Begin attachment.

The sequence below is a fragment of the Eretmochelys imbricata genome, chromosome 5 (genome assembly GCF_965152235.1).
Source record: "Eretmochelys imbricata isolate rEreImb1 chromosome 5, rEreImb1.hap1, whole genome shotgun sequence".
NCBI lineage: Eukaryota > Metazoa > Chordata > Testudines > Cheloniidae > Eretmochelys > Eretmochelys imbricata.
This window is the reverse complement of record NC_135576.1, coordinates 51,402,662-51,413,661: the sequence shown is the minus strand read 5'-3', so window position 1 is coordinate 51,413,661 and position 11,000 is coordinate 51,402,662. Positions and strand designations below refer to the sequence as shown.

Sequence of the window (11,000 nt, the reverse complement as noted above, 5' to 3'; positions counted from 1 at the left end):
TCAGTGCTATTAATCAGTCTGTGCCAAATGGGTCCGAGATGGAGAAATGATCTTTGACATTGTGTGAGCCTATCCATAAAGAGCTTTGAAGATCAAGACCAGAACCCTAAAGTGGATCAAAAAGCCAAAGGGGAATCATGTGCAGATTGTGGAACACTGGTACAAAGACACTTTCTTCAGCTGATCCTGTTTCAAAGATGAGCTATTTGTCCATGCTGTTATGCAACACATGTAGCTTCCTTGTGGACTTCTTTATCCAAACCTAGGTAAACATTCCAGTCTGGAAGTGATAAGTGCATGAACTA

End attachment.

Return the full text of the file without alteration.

The sequence below is a fragment of the Eretmochelys imbricata genome, chromosome 5 (genome assembly GCF_965152235.1).
Source record: "Eretmochelys imbricata isolate rEreImb1 chromosome 5, rEreImb1.hap1, whole genome shotgun sequence".
NCBI lineage: Eukaryota > Metazoa > Chordata > Testudines > Cheloniidae > Eretmochelys > Eretmochelys imbricata.
This window is the reverse complement of record NC_135576.1, coordinates 51,402,662-51,413,661: the sequence shown is the minus strand read 5'-3', so window position 1 is coordinate 51,413,661 and position 11,000 is coordinate 51,402,662. Positions and strand designations below refer to the sequence as shown.

Sequence of the window (11,000 nt, the reverse complement as noted above, 5' to 3'; positions counted from 1 at the left end):
TCAGTGCTATTAATCAGTCTGTGCCAAATGGGTCCGAGATGGAGAAATGATCTTTGACATTGTGTGAGCCTATCCATAAAGAGCTTTGAAGATCAAGACCAGAACCCTAAAGTGGATCAAAAAGCCAAAGGGGAATCATGTGCAGATTGTGGAACACTGGTACAAAGACACTTTCTTCAGCTGATCCTGTTTCAAAGATGAGCTATTTGTCCATGCTGTTATGCAACACATGTAGCTTCCTTGTGGACTTCTTTATCCAAACCTAGGTAAACATTCCAGTCTGGAAGTGATAAGTGCATGAACTA